A team of researchers from the Max Planck Institute of Molecular Plant Physiology, the University of Naples Federico II, the Weizmann Institute of Science and the Porter School of the Environment and Earth Sciences, compared the efficiency of growing soybeans with a food-from-air technique.
They used a technique similar to the one used by Finnish food-tech start-up Solar Foods. It uses electricity to produce hydrogen which is combined with carbon dioxide, water, vitamins and minerals to feed and grow a microbial biomass that produces edible protein powder with no discernible taste that can be added to almost any snack or meal.
According to Solar Foods, utilising common processes which are already used to make staples such as bread, yoghurt and beer offers the chance to cut emissions associated with animal and dairy industries and solve pressing problems of food security amid a growing global population.
The researchers claimed their analysis showed that growing food from air was 10 times as efficient as growing soybeans in the ground.
Production of single-cell protein can therefore “help close the approaching protein gap while curtailing further agricultural land expansion, thus safeguarding biodiversity and the carbon sink potential of forests and grasslands”, they wrote in the study.
They also noted that the protein produced using the food-from-air approach had twice the caloric value as most other crops such as corn, wheat and rice.
“These results suggest that microbial foods could substantially contribute to feeding a growing population and can assist in allocating future limited land resources,” the researchers added.
“The cultivation of microbial biomass, which is rich in proteins as well as other nutrients, can play a vital role in achieving food security while mitigating the negative environmental footprint of agriculture.”
The researchers added that the commercial viability of air-grown food is likely to improve as land resources become scarce and conventional food sources become increasingly expensive and unsustainable.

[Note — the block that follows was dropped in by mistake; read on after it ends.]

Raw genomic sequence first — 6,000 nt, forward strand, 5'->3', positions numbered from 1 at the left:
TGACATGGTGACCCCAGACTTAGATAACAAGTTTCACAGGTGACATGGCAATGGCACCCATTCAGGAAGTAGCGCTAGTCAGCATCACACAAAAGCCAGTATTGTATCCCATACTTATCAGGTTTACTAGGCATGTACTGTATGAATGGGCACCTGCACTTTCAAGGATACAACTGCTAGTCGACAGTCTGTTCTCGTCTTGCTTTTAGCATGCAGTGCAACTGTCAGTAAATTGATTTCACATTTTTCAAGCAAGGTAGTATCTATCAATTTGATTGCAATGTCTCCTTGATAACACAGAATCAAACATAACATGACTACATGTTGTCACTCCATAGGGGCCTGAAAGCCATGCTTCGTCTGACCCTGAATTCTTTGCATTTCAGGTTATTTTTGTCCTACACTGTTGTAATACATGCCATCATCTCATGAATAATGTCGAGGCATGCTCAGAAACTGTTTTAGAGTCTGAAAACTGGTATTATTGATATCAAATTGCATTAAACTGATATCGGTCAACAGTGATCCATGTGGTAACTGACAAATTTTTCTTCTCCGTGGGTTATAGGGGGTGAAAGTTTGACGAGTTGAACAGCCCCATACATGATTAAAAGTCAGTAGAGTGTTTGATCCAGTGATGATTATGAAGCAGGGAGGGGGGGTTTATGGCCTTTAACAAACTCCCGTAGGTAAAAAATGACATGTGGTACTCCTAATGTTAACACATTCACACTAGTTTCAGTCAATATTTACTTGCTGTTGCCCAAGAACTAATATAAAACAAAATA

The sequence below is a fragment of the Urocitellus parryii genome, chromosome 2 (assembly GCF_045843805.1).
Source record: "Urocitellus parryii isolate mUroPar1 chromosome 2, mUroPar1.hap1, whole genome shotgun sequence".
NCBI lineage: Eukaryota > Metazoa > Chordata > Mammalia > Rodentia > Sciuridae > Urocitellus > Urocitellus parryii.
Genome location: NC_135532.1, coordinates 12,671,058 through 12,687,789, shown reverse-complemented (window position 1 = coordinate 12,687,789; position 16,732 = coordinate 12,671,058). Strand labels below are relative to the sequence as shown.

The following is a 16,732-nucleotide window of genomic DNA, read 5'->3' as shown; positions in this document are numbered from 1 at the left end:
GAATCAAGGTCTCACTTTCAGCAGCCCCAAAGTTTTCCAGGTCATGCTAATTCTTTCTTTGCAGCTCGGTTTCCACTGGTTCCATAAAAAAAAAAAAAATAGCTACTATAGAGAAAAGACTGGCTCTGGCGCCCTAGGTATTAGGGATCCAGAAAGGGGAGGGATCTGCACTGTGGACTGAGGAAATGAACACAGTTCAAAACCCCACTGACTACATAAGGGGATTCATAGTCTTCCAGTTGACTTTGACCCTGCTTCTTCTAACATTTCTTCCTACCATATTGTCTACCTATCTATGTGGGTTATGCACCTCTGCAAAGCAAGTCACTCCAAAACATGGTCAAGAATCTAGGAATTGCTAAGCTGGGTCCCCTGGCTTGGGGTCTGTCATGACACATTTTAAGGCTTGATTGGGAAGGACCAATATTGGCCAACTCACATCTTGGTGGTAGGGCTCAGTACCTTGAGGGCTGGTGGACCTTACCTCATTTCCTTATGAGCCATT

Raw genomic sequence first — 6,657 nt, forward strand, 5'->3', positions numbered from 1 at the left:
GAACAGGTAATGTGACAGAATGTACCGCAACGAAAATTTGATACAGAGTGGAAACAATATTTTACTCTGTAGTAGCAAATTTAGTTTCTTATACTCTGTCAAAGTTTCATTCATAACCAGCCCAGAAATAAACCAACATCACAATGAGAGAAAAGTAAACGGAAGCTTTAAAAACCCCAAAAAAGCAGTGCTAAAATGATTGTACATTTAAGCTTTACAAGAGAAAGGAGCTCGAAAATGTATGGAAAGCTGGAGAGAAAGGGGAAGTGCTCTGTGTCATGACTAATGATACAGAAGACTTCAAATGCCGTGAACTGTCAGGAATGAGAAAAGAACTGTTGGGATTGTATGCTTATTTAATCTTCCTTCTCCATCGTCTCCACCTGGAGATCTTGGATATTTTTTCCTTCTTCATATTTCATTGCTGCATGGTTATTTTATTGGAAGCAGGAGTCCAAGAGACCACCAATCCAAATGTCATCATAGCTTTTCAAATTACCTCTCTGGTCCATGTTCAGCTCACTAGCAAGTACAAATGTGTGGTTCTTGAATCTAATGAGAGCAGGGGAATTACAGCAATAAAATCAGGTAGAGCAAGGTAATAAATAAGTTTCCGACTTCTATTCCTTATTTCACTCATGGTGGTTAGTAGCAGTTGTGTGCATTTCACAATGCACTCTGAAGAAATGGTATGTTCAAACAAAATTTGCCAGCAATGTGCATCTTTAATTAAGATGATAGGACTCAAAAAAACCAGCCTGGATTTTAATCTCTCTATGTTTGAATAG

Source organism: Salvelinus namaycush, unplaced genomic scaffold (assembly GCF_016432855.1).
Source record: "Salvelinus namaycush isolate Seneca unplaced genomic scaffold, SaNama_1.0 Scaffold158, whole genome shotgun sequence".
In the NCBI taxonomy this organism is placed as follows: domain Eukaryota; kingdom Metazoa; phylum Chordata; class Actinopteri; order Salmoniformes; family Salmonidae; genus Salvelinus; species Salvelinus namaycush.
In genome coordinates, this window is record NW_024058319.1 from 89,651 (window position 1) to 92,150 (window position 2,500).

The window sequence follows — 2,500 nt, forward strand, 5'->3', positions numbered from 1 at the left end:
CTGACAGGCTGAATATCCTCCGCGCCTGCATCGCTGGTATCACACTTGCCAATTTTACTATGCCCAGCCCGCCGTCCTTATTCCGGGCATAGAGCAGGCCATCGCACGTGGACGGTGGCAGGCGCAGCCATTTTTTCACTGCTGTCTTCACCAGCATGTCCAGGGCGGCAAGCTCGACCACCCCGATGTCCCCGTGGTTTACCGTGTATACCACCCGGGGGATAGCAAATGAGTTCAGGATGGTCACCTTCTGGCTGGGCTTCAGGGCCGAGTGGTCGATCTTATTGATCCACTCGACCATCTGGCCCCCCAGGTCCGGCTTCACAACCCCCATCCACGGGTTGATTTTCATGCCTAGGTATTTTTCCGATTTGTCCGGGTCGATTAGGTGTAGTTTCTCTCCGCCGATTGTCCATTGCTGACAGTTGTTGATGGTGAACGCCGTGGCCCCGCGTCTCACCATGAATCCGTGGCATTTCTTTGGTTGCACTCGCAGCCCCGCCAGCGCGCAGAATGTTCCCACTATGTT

But study lead Dorian Leger added that getting consumers to eat microbial protein would be challenging. “Marketers will have to work on this, and food scientists will have to make the product appealing. I think it should be possible,” he told FoodNavigator. “Current trends seem to support a product microbial foods gaining traction. Insect protein was unfathomable in most western settings a few years ago, now we see it in a lot of supermarkets. Quorn is successfully using fungi – that’s promising.”
“I think, socially responsible and environmental awareness will be drivers for consumers choosing products like PV-SCP. The land, water, and nutrient use efficiency is really impressive relative to crops…Space systems are very likely to use microbial foods, in my opinion.”
He noted that protein made from air was more promising as animal feed. “It is much easier to design a product for feed and this is already established by Calysta, Unibio, Knipbio, etc, though these companies are not using a renewable-power production chain like we envisage. Animal-based foods (meat, dairy etc) products using sustainably grown protein could be appealing to some consumers, and they may be willing to pay more for these products.”
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